A severe storm overnight Sunday night and Monday morning caused a tornado and straight line winds that blew down large trees destroyed a garage and other outbuildings and damaged homes across east Carthage and rural homes just east of town.
The word that an EF-1 tornado, packing winds of 90-100 miles per hour, confirmed the suspicions of Susan Ewing and Jane Nealy, who live in the area.
“We don't know for sure if it was an actual tornado or if it was high winds,” Ewing said prior to the National Weather Service's announcement. “My husband and son were in the garage looking at the weather and I was watching a movie until 11:30 or 12. The lights and everything went off, my husband and son came running in and the next thing I knew it started raining, we heard a crash on our house.”
Nealy said the damage around her home on 12th Street east of Palomino, felt like it might have come from a tornado.
Steve Runnels, with the National Weather Service Office in Springfield, said the pattern of damage to the trees east of Fairview and River streets, many of which were pushed over to the northeast and north, led them to believe it was caused by powerful straight line winds.
The damage pattern changed as the storm moved out to Palomino Road where there was much more twisting of the trees instead of pushing, indicating that an EF1 tornado had touched down briefly.
The good news — Carthage fire officials said there were no reports of injuries as a result of the storm.
Michelle Chacon, who lives with her husband and two children at 1292 S. Palomino, said she thought the roof of her two-story home was being torn off.
“We started hearing a severe wind so we went to get the kids using our phones as flashlights,” Chacon said. “By that time it sounded like the roof was coming off. It felt like the house was going to explode. I said God help us and we went running down the hall to the basement. We got down there and it was over that fast.”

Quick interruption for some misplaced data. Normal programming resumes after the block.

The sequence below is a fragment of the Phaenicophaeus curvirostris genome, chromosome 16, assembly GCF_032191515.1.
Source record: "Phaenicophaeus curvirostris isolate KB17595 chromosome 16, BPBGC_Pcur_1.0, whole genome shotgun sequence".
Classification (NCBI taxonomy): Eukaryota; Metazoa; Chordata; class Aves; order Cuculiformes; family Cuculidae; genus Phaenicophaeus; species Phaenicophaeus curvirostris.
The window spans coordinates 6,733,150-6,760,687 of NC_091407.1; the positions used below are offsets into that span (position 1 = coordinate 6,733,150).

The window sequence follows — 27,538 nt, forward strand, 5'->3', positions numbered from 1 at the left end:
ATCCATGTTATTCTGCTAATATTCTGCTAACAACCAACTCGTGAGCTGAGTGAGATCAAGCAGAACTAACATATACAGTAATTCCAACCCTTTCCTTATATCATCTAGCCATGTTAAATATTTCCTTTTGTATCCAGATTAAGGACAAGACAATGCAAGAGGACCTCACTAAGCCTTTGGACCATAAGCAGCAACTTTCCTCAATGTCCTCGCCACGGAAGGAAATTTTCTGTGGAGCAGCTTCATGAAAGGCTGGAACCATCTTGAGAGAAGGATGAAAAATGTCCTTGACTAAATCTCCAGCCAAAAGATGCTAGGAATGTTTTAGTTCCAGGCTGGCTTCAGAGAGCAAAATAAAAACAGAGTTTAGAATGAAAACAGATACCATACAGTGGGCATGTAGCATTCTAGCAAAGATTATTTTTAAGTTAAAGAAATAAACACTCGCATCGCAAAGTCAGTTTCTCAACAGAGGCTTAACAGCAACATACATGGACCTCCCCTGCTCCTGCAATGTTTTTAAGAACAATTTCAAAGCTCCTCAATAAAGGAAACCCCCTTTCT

Neighbors were helping neighbors, and families were coming together to cut up and remove the fallen tree limbs and clean up the destroyed outbuildings.
Chuck Bryant, electrical superintendent with Carthage Water & Electric Plant, said many of his crews have been working for two days, some with only about an hours sleep, to repair the damage.
He said at the height of the storm, CW&EP had about 800 customers without power.
That number was down to about 350 at about 5 p.m. Monday.
He said crews were working to repair main feeder lines, but many homeowners were going to have to hire an electrician to repair their meters and services closer to the home before their power could be turned back on.
Page 2 of 2 - In town
Neighbors were coming together to help neighbors along Wynwood Street between River Street and the Congregation of the Mother Coredemptrix campus in east central Carthage.
Dozens of trees, some over 100 years old, were pushed over by straight line winds that ranged from 60 to 80 miles per hour, according to Meteorologist Runnels.
Judy Pittman, who lives at 823 Wynwood, said the hand of God must have been guiding the huge tree that fell in her backyard.
“The hand of God held this tree and set it between my house and another great big oak,” Pittman said. “It did hit the neighbors' guttering, but that's it. It could have moved forward and we would have lost all of our bedrooms, all of our dining room and kitchen. If this lands on my house it's going to go through it, but all it hit was our screened in porch.”
Katelynn Hunt, who lives in the home that was clipped by the Pittmans' tree, said she heard the storm approach.
“There was a big rush of wind and our tree fell down, then the neighbor's tree fell and went through their back porch and almost hit ours, it just missed it by an inch or two,” Hunt said. “Another neighbor's pine trees fell like dominoes in our back yard. It just sounded like a big crash. It was like a big rush of wind and a lot of thunder and lightning and a lot of rain. Then it was just all the trees falling. It all happened at once, all the trees hit at once so I don't know what I which tree was what.”